Look back: What opportunities does the end of the interest deduction offer?

The mortgage market is not standing still. There’s a lot going on. For this reason, an online seminar was organised, which focused on the current mortgage market and the future of mortgages. What’s about to happen? What are the most important developments in the provision of a mortgage? What makes it a positive thing that the interest deduction will be abandoned? And above all, what opportunities does this offer consumers, advisors and lenders?

Watch the compilation of the online seminar

‘What opportunities does the end of interest deduction offer consumers, advisers and lenders?’ On Tuesday 14 December, RTL Z and Topicus organized a live online seminar. Viewers could ask their questions about this topic live via chat to the two experts, Georgette Lageman (Manager Expertise Center Living at BLG) and Jeroen Dekkers (Businessline Manager Mortgages at Topicus), who were present in the studio.

A look back tip for anyone interested in mortgages and in particular lenders, advisors and intermediaries.

Accelerate mortgage application

One of the guests of the online seminar was Jeroen Dekkers, Businessline Manager Mortgages at Topicus. He is involved in the development of smart IT solutions to make the processing of mortgage applications faster and more efficient. Banks and money lenders are the direct buyers here, but convenience for the end user (the consumer) comes first. Dekkers: “We are constantly optimizing, shortening and speeding up the process, so that we enable our customers (the lenders) to provide consumers with certainty about buying the house more quickly.”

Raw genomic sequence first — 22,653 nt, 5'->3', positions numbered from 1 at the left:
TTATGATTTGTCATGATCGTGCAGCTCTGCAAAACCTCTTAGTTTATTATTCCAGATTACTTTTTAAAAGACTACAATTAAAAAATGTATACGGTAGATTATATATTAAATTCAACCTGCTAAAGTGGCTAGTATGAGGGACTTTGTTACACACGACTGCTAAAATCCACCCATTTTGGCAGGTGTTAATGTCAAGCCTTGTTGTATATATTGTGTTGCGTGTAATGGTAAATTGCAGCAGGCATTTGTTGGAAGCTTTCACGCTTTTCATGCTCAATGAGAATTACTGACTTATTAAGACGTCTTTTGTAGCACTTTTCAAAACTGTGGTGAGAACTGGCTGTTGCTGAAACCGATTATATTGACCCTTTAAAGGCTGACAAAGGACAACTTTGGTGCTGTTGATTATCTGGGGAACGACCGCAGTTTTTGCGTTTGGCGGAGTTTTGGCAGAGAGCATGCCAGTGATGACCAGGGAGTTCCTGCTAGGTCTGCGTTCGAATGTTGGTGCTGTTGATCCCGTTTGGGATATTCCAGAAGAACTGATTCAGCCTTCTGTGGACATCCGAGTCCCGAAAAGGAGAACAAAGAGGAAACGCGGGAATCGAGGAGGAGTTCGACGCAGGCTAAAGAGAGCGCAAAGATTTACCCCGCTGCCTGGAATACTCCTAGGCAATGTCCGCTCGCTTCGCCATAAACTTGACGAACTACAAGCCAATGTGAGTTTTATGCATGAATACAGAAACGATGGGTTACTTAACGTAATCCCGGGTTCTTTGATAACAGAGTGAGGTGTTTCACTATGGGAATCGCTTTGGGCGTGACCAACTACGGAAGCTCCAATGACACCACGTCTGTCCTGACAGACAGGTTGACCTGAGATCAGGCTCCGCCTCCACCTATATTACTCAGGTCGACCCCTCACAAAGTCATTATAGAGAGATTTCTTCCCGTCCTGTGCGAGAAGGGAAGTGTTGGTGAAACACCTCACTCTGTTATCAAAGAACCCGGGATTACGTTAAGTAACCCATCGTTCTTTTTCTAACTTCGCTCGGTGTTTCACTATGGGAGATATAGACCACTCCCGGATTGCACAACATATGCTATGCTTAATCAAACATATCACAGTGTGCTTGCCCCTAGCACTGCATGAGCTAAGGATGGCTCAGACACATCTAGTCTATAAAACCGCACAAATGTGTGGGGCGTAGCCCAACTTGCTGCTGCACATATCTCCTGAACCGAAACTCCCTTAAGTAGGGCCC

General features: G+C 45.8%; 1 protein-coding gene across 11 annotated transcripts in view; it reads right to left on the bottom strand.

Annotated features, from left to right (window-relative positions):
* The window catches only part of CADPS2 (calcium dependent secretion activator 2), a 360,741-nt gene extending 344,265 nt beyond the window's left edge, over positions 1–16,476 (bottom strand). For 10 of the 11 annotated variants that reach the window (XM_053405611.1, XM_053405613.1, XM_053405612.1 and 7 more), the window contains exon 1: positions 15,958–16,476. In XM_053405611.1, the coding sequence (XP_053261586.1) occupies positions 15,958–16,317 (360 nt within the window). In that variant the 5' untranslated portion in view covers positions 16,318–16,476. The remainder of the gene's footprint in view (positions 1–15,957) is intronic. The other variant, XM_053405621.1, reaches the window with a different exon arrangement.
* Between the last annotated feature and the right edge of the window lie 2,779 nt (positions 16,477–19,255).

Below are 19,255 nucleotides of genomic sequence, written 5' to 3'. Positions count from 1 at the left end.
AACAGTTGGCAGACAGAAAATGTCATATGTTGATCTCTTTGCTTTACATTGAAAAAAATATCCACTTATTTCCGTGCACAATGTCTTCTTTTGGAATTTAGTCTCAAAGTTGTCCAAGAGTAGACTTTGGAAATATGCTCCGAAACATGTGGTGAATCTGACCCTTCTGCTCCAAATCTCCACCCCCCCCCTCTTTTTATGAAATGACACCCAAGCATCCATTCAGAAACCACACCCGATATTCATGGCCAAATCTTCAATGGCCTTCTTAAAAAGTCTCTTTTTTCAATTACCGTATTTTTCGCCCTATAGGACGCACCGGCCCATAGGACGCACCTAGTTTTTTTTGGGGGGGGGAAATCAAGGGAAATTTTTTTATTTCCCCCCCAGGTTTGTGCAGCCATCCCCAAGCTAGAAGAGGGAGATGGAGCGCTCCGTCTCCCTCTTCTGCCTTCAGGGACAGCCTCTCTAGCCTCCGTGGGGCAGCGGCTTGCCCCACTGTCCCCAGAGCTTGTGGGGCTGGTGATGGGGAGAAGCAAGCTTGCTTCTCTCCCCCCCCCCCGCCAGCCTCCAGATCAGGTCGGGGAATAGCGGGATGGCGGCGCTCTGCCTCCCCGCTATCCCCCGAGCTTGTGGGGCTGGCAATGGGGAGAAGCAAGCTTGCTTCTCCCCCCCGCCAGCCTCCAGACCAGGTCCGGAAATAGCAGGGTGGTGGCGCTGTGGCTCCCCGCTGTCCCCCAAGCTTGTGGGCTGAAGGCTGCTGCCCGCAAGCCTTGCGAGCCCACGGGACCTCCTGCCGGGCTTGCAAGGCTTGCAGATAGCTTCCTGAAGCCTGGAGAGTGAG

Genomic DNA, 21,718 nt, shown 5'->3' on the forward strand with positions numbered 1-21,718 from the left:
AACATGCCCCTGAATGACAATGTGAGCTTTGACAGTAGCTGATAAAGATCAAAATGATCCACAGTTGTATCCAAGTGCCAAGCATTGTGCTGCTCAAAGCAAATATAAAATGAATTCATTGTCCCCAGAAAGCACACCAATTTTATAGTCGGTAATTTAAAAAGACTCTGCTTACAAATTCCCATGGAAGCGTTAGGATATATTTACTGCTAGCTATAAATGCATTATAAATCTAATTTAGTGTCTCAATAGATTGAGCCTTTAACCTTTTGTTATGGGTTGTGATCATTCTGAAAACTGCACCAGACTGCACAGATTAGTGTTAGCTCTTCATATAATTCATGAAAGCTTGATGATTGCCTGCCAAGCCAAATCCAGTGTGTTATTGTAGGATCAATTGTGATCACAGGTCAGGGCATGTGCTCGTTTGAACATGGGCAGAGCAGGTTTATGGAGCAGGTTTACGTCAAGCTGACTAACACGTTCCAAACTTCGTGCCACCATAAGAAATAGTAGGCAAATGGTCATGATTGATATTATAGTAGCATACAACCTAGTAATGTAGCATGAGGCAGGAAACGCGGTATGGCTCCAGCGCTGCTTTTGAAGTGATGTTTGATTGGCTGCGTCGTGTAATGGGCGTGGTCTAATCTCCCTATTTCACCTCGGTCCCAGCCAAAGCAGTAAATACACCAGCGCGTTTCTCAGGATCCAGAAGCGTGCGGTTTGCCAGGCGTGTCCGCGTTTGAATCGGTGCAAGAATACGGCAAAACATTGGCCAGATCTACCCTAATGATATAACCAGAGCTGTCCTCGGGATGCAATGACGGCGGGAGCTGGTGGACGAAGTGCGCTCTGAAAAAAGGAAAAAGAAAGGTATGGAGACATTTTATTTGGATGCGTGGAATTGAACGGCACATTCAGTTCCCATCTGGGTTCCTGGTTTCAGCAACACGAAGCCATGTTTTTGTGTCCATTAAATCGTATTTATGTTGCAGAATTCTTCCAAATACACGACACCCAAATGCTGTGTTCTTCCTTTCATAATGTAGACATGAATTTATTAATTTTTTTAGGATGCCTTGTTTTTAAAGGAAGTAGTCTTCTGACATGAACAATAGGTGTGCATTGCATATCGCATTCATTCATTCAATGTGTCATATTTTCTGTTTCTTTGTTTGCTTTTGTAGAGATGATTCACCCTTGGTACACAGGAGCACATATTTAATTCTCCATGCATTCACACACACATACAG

New ways of providing data

That there is a demand for this is apparent from an example that Dekkers cites of an application procedure that lasted no less than nine months and for which the buyers had to supply 117 documents. According to Dekkers, this can mainly be accelerated by looking at new ways of providing data. Dekkers: “When applying for a mortgage, we still work with submitting pay slips and bank statements, which are then typed into the providers’ systems. It would save a lot of time and work if mortgage lenders and advisers could retrieve this data directly from the source. At the UWV, for example, or possibly later also pay slip processors.” Of course always and only with the consent of the consumer.

To pay or not to pay

Dekkers also expects a change in behavior in terms of repayments and how consumers view this. Dekkers: “Over the past decade in the Netherlands, we have gone from paying off nothing to paying off everything. And purely for tax reasons: to be able to get interest deduction. But with the current low interest rates, that is no longer the most interesting solution for everyone.” According to Dekkers, whether repaying is wise or not also depends on the stage of life you are in: “As young parents with school-aged or studying children, you might be better off using your money for the household instead of setting it in bricks.” These kinds of factors are less considered when providing mortgages. It is much more about the process of arriving at a mortgage. According to Dekkers, it is too much of a snapshot that only looks at current financial data and focuses too little on individual payment capacity or payment behaviour.

The fact that the mortgage interest deduction will (probably) be abolished is therefore good news as far as Dekkers is concerned. How, when and in what way he ideally envisions this, he explains in the online seminar.

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